My Queen, Reawakened: Marina Returns Without the Diamonds



Josh Merchant, Investigative Editor

After a four-year hiatus, Marina Diamandis opens her latest album with the line, “I envy the birds high up in the trees; they live all their lives so purposefully.” She had taken a break after her six-year career as a pop star to self-reflect on her own needs— she enrolled in psychology classes at the University of London, she kept a blog about her mental health, and she focused on what she needed to prosper as a human being.

With her two-part album called “Love + Fear,” Marina Diamandis moves on from the persona she used for years, Marina and the Diamonds, growing into herself and the messy emotions of the human experience— without “the Diamonds,” this time.

As far as concept albums go, it’s difficult to beat Marina’s “Electra Heart” from 2012, where she explored gender through the use of female archetypes. With these characters— like the “teen idle,” the “homewrecker,” and the “housewife”— Marina explored the way she feels called to fall into these categories to avoid the emptiness of her insecurities.

While it’s hard to top her 2012 pity- party classic, Marina’s latest album is a whole other breed. It’s through- and-through pop music, like “Electra Heart” and her 2015 album “Froot,” but it hits differently with a wider analysis of the human condition.

Informed by her recent enrollment in university to study psychology, “Love + Fear” is based on Elizabeth Kübler Ross’s idea that all human emotions fall into one of these two emotional categories. She believed that all positive emotions were a form of love and all negative emotions were a form of fear.

Marina explores this concept in her two-part album: the first eight tracks are about love and the second eight are about fear. But she doesn’t place emotions into this simple binary and instead explores the nuances of these two states of being.

With the opening track “Handmade Heaven,” she expresses her longing to live simply and in tune with nature, and she resents the busy world around her that keeps her from doing so. But she resigns to self-care, crafting her own “handmade heaven,” in which she can prosper.

The following tracks, “Superstar,” “Orange Trees,” and “Baby” were all released as singles before the release of the full album, and they’re all pop classics. Frankly, I was obsessed with “Baby” when it was released in November, and it remains one of my favorites on the album. While it sticks out from the flow of the album, it honestly slaps harder than anything she’s ever put out, and the reggaeton beat brings some dancey fun to the record.

“Enjoy Your Life” and “True” can get admittedly preachy, but Marina is practically my mother, so I don’t mind. As she sings, “Sit back and enjoy your problems, you don’t always have to solve them,” I can’t help but dance, and it serves as a reminder that we don’t have to live in survival mode.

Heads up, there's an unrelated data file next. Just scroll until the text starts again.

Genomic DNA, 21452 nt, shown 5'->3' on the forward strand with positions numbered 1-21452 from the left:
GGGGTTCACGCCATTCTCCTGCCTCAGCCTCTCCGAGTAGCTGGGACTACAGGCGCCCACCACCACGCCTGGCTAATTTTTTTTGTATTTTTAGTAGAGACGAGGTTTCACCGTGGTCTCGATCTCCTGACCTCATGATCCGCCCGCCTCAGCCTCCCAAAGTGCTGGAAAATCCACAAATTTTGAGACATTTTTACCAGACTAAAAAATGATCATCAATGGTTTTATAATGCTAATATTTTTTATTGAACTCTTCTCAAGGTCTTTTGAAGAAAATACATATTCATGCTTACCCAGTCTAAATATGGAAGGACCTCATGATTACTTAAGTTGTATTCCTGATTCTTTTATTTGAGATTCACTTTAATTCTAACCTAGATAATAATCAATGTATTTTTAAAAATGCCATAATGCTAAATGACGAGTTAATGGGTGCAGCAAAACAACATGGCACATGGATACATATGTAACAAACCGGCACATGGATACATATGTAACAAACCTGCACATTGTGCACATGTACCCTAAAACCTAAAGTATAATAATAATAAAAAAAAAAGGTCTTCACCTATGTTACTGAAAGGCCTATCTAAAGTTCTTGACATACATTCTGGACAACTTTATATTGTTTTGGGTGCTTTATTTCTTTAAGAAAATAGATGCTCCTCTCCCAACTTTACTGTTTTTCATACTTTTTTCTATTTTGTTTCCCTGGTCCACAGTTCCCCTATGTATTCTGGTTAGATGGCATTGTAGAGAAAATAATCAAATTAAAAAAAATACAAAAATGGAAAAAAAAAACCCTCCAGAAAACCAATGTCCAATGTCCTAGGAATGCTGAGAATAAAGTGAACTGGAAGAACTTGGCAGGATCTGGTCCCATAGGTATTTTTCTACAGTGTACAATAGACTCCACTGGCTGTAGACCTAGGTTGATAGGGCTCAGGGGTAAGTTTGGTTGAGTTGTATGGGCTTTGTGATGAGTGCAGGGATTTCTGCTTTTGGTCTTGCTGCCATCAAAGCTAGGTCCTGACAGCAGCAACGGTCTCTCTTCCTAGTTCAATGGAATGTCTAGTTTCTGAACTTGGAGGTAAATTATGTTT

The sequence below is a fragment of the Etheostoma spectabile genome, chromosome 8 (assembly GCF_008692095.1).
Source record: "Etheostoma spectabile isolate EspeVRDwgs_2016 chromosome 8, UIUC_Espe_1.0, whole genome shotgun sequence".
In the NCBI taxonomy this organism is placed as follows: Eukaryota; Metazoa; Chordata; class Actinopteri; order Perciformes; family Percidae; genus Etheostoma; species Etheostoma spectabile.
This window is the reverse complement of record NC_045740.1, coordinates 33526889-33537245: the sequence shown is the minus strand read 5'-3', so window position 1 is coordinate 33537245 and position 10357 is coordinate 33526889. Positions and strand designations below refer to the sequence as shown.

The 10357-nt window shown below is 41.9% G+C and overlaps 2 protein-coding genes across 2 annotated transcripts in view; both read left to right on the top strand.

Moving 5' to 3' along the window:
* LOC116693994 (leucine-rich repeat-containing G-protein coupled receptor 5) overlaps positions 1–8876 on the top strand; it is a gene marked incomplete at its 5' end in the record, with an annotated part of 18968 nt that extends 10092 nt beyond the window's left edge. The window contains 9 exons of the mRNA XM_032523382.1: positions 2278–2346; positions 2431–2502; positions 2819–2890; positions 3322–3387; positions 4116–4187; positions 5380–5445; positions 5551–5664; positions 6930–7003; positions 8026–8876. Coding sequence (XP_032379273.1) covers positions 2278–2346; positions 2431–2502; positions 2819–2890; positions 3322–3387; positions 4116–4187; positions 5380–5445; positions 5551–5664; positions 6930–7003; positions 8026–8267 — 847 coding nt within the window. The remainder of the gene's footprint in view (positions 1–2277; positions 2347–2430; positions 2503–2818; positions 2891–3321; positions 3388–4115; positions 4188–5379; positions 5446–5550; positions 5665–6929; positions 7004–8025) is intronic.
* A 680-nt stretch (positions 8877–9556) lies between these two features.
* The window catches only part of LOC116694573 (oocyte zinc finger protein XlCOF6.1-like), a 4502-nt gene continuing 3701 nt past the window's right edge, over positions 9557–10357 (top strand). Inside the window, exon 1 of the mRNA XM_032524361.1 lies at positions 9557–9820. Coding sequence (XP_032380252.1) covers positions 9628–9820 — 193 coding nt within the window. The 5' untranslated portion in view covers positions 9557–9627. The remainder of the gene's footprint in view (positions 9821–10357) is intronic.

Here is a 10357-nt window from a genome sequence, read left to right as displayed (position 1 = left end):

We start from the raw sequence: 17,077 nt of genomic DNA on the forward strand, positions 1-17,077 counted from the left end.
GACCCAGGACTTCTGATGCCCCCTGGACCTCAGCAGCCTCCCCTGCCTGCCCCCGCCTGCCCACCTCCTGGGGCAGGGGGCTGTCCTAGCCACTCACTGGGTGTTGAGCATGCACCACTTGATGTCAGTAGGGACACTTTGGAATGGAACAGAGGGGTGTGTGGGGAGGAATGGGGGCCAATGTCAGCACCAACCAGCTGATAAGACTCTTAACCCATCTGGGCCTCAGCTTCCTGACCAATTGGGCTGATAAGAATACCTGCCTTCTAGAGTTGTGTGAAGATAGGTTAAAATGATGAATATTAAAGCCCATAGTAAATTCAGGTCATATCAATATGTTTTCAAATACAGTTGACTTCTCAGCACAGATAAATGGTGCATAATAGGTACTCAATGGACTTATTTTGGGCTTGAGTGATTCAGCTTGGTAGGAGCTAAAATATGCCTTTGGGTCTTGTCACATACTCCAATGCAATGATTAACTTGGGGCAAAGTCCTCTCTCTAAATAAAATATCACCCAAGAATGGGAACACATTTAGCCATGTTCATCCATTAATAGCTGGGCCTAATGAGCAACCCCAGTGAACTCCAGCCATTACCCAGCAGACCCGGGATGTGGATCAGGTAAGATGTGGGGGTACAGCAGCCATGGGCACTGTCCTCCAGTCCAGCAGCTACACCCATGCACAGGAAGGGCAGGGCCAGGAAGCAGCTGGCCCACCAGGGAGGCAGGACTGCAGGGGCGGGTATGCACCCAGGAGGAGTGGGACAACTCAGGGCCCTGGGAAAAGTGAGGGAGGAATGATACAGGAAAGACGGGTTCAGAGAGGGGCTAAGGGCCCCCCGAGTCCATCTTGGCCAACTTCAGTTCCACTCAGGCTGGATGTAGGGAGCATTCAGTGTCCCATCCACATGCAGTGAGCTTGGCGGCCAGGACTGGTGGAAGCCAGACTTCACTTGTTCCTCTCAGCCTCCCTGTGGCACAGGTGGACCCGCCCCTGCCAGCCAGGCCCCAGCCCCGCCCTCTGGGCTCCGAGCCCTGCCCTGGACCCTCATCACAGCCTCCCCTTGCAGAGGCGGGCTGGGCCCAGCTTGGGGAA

My favorite track of the whole album is “End of the Earth,” which serves as the last of the eight tracks about love. The first time I heard the beat of this song, I literally stopped walking and had to catch my breath. The production is incredible, with beautiful synth instrumentation over Marina’s vocal harmonization. “And I’ll give my love, I don’t care if it hurts,” she sings, adding a dimension to her love that’s also self-destructive.

When the synths distort and fill the speakers with spacey, chaotic sound that almost sounds violent, Marina’s vocals shine through the noise. She sings, “I’ll love you ‘til the end” in a comforting and relaxed tone that juxtaposes the warmth of her love with the self-sabotage she endures.

Marina then transitions into the second part of the album with “Believe in Love”—a song about fear sabotaging her relationships. Following that song is “Life is Strange,” a song about the anxieties that come along with adulthood, and Marina then dives into my second favorite track of the album: “You.”

She opens up about being torn down by an unhealthy relationship. “You break me down, you shut me out, but it’s all about you,” Marina sings over an upbeat dance-y rhythm. It’s a weird combination, but if there’s one thing Marina does well, it’s pity-party anthems. But there’s also an element of rejoice in this song, as Marina breaks free from the emotional game of her relationship, combining her fear of her relationship with her self-love breaking free.

As she sings the chorus, the production of her vocals make them sound like a trumpet, announcing her realization of self-ownership like a medieval fanfare—which makes sense, given that she’s practically royalty in my book.

Marina shows her vocal prowess in “Emotional Machine” with vocal leaps that only a highly trained opera singer could produce over a syncopated beat that puts listeners on edge. “No More Suckers” is a fun song about cutting out toxic relationships, though it doesn’t stand out as much when it comes to instrumentation or lyrical capacity.

The album closes out with “Soft to be Strong,” an epic song like “Fear and Loathing” from her album “Electra Heart” or “Immortal” from her album “Froot.” It builds, starting with a simple piano backing, followed by a spacey beat, and eventually an atmospheric synth.

As Marina sings, “The truth is, you have to be soft to be strong,” she thematically brings together a paradox that runs throughout the album: love and fear are deeply intertwined, and only through vulnerability can a person learn to love.

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